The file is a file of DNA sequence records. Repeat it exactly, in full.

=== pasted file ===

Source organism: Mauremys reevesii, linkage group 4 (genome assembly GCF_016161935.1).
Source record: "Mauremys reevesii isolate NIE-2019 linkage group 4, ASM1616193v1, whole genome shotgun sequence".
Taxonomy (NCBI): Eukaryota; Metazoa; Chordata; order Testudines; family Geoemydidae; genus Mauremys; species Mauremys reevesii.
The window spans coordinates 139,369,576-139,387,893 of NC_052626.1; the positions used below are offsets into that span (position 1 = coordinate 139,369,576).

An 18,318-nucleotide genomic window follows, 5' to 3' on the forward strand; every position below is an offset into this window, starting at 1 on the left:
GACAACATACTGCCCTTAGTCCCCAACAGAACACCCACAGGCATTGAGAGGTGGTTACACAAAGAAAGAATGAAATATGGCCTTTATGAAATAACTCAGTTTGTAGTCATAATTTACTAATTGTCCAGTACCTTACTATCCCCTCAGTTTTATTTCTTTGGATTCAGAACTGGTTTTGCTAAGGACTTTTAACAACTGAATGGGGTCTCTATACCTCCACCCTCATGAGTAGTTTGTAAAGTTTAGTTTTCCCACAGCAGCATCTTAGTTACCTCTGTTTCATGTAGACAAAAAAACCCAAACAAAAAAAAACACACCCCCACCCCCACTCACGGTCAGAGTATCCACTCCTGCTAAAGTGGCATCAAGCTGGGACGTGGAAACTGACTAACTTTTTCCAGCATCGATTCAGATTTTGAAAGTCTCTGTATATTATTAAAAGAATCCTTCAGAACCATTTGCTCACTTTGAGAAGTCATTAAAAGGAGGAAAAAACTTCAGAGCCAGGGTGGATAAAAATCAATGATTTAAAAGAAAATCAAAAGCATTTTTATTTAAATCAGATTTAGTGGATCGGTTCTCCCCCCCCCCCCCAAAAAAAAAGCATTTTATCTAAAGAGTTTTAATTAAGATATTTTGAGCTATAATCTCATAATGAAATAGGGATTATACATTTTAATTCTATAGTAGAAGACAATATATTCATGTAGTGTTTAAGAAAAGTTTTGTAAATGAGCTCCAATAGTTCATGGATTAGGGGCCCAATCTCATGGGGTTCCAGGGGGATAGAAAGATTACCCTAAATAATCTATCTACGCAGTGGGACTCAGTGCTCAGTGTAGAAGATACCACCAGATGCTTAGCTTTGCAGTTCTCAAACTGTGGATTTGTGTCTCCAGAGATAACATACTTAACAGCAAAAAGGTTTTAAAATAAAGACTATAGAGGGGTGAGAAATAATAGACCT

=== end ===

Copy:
Source organism: Mauremys reevesii, linkage group 4 (genome assembly GCF_016161935.1).
Source record: "Mauremys reevesii isolate NIE-2019 linkage group 4, ASM1616193v1, whole genome shotgun sequence".
Taxonomy (NCBI): Eukaryota; Metazoa; Chordata; order Testudines; family Geoemydidae; genus Mauremys; species Mauremys reevesii.
The window spans coordinates 139,369,576-139,387,893 of NC_052626.1; the positions used below are offsets into that span (position 1 = coordinate 139,369,576).

An 18,318-nucleotide genomic window follows, 5' to 3' on the forward strand; every position below is an offset into this window, starting at 1 on the left:
GACAACATACTGCCCTTAGTCCCCAACAGAACACCCACAGGCATTGAGAGGTGGTTACACAAAGAAAGAATGAAATATGGCCTTTATGAAATAACTCAGTTTGTAGTCATAATTTACTAATTGTCCAGTACCTTACTATCCCCTCAGTTTTATTTCTTTGGATTCAGAACTGGTTTTGCTAAGGACTTTTAACAACTGAATGGGGTCTCTATACCTCCACCCTCATGAGTAGTTTGTAAAGTTTAGTTTTCCCACAGCAGCATCTTAGTTACCTCTGTTTCATGTAGACAAAAAAACCCAAACAAAAAAAAACACACCCCCACCCCCACTCACGGTCAGAGTATCCACTCCTGCTAAAGTGGCATCAAGCTGGGACGTGGAAACTGACTAACTTTTTCCAGCATCGATTCAGATTTTGAAAGTCTCTGTATATTATTAAAAGAATCCTTCAGAACCATTTGCTCACTTTGAGAAGTCATTAAAAGGAGGAAAAAACTTCAGAGCCAGGGTGGATAAAAATCAATGATTTAAAAGAAAATCAAAAGCATTTTTATTTAAATCAGATTTAGTGGATCGGTTCTCCCCCCCCCCCCCAAAAAAAAAGCATTTTATCTAAAGAGTTTTAATTAAGATATTTTGAGCTATAATCTCATAATGAAATAGGGATTATACATTTTAATTCTATAGTAGAAGACAATATATTCATGTAGTGTTTAAGAAAAGTTTTGTAAATGAGCTCCAATAGTTCATGGATTAGGGGCCCAATCTCATGGGGTTCCAGGGGGATAGAAAGATTACCCTAAATAATCTATCTACGCAGTGGGACTCAGTGCTCAGTGTAGAAGATACCACCAGATGCTTAGCTTTGCAGTTCTCAAACTGTGGATTTGTGTCTCCAGAGATAACATACTTAACAGCAAAAAGGTTTTAAAATAAAGACTATAGAGGGGTGAGAAATAATAGACCT